3. Dave is correct. 'Many' in power thought the PI would be the first strike. And the whole cluster with the declaration gave Pearl NO prep time, not that it would have made a significant difference.

  4. When I was sent to Baghdad in 2009 with a Texas Guard unit the officers had a peacetime mentality. For instance the XO wanted to place all the senior leaders in CHU's (containerized housing units) that were in the same area instead of dispersing the leaders to make it difficult to take out at the same time. Ammo wasn't issued until we had been in Kuwait for several days. All weapons were to be kept unloaded unless under attack including sidearms. I understand not loading rifles but having been a police officer sidearms can be carried safely loaded in a holster. A CPT who was a "combat veteran" asked me once why I carried a M-4 when I had been issued a M-9. I was told by the S-3 to leave my M-4 at the base when we went to the Embassy once for a meeting because it made the Embassy uncomfortable. I could go on but you get the idea. Personally I went in with the idea that there were people there that wanted to kill me and I was always thinking how I would make myself the hardest soldier for anyone to kill.

  5. Up until Taranto, shallow harbors were seen as safe because the depth that torpedoes drop to initially would make them hit the bottom. The British got around this with breakaway floats that kept the torpedoes shallow. From what I have read, the Japanese figured this out and came up with a similar solution.
    While I don't know if the American navy knew about this, I've read that many believed that Pearl Harbor was too shallow for torpedo attacks. As it is, some torpedoes did hit the bottom and have been found during dredging and construction activities more recently.

  6. In support of the "bureaucrat mentality" meme as blinkering USN warplanning, it should be observed that the Japanese had already been at war since 1937, and had already shaken out their paper suhufflers.

  7. All of this huffing and puffing about naval bureaucracy is one thing, but let's not lose sight of the fact that the attack on Pearl Harbor was a strategic disaster for the Japanese.

    What did the Japanese gain at Pearl Harbor? Well, they completely destroyed 2 obsolete battleships and an old ex-battleship target vessel. They severely damaged 3 others along with a few destroyers, cruisers, and a seaplane tender. The loss of aircraft was severe as was the loss of a few thousand personnel. However, the allied losses in the single campaign for Guadalcanal were much worse.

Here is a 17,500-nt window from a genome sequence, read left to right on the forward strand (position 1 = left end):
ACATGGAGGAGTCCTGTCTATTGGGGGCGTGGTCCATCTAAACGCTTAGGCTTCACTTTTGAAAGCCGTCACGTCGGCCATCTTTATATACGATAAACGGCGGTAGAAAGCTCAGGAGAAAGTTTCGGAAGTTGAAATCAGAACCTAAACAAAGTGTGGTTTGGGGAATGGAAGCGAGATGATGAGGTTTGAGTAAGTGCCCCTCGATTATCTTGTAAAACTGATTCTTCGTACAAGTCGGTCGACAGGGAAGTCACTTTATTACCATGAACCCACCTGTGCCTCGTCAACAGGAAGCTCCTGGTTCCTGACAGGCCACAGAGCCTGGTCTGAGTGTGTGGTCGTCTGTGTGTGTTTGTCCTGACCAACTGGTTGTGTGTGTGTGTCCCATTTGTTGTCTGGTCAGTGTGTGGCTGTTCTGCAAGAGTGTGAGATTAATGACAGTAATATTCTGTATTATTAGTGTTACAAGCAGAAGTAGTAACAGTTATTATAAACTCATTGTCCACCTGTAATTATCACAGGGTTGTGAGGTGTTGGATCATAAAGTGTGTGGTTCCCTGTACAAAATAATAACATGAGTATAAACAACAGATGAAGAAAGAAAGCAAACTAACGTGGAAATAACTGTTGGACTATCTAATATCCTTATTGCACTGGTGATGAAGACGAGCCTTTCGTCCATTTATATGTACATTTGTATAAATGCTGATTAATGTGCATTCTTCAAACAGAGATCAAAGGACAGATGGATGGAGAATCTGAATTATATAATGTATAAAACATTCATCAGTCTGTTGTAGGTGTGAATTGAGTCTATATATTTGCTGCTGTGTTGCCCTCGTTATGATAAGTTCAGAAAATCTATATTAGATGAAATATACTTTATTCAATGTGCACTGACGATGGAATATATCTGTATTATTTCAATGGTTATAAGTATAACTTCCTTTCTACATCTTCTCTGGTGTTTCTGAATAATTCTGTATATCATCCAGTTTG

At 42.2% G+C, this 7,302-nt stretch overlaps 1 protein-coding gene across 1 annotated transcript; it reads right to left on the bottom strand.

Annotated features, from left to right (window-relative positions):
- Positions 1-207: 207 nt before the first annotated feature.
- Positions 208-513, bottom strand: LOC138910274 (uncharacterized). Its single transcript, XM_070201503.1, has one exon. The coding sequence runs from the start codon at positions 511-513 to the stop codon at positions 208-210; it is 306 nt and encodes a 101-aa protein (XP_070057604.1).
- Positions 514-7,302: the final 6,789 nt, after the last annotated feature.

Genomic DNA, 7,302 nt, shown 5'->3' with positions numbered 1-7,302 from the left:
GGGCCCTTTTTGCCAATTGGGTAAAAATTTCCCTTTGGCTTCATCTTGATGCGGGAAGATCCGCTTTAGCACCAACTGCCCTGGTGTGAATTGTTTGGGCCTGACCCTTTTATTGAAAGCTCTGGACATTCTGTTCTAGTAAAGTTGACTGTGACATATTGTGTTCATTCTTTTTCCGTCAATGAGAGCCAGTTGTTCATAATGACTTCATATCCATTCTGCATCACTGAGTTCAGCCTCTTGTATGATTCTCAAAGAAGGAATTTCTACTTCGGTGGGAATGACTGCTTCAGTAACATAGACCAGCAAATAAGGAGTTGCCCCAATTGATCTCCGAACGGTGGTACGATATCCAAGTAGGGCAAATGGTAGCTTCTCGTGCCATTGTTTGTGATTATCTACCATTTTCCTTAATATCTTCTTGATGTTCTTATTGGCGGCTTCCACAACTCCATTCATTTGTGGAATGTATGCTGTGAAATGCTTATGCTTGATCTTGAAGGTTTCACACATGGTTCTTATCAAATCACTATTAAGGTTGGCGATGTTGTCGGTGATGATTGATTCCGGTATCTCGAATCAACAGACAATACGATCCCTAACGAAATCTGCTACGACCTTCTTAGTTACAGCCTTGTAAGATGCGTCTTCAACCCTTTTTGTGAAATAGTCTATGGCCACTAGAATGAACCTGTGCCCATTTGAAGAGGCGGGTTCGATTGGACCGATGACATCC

What did it *cost* the Japanese? In terms of military hardware, not much – a few planes and pilots and a couple of mini-submarines. In strategic terms, it cost them *everything*. They sneak-attacked the worlds largest industrial economy. What were they thinking?

    I've heard it said many times that the US was racist towards the Japanese. That we didn't believe "the yellow monkeys" were capable. There is some truth to that assertion, but if the US was racist toward Japan, it was nothing like what the Japanese were toward us. They thought we would roll over and die – sue for peace once the "Greater Asia co-prosperity Sphere" was a done deal. Yea, sure. Winston Churchill in his address before congress shortly after the attack asked: "What sort of people do they think we are!?"

  8. Bear in mind that the direct cause of the attack was FDR cutting off their oil supply. They had an 18 month stored supply of oil at that time, to run their homeland and military. FDR was informed of this by our military. He didn't care. He expected them to fold, and leave China, which was his focus.
    They figured they would have to grab the Dutch East Indies to get the oil field to supply their economy, and military. They expected the US to respond to the oil field grab, and felt that they needed to head that off, therefore the attack on our forces.
    They expected the US to sue for peace in the Pacific long before we could rebuild our forces sufficient to threaten them. When we didn't, they realized they were screwed, but saw no way to fix it. They were all in. Essentially, they ran a major poker bluff, and lost.

  9. Sort of in line with Roy's 2nd paragraph:
    I have always felt that it was extremely curious that all of our carriers were at sea and all of the battleships were lined up in a nice little row that morning.

    Many years later (late 50's) I noted that nothing had changed.
    Stationed on a tin can out of San Diego saw that most ships would be in port every weekend with two carriers tied up at North Island.

    Never saw of heard of any practice attempts for even a tin can to get underway on a Sunday morning with the duty OD as skipper.

    On my ship the JO's were never given the opportunity to conn the ship entering or leaving port.

  10. Different thoughts – Pearl Harbor could have been MUCH worse.
    1. If the Two Fleet carriers had been tied up to the dock, they would have been the primary targets of the air attack. That would have added another year minimum to the time Yamamoto had to "run wild" securing the "S.E. Asia Co-prosperity Sphere" before we could mount serious operations. Our Carriers not being there is probably why the IJN didn't launch a third wave, and totally destroy the fuel storage, dry dock/repair shops, and finish off all military aircraft. The strike groups were vulnerable while our flat-tops were unaccounted for.
    2. What if warnings were received and the Fleet had sortied, to engage the Jap fleet? More than likely, with several years of war under their belts, the IJN would have "Billy Michell’ed"
    our Battleships and cruisers in open ocean, where recovery and repair would have been impossible, with massive loss of life. They could have attacked the west coast at leasure, making offensive ops damn near impossible, esp. if they shot up the
    Western end of the Panama Canal.
    Both outcomes would have been MUCH WORSE than what occurred… What say you, NFO?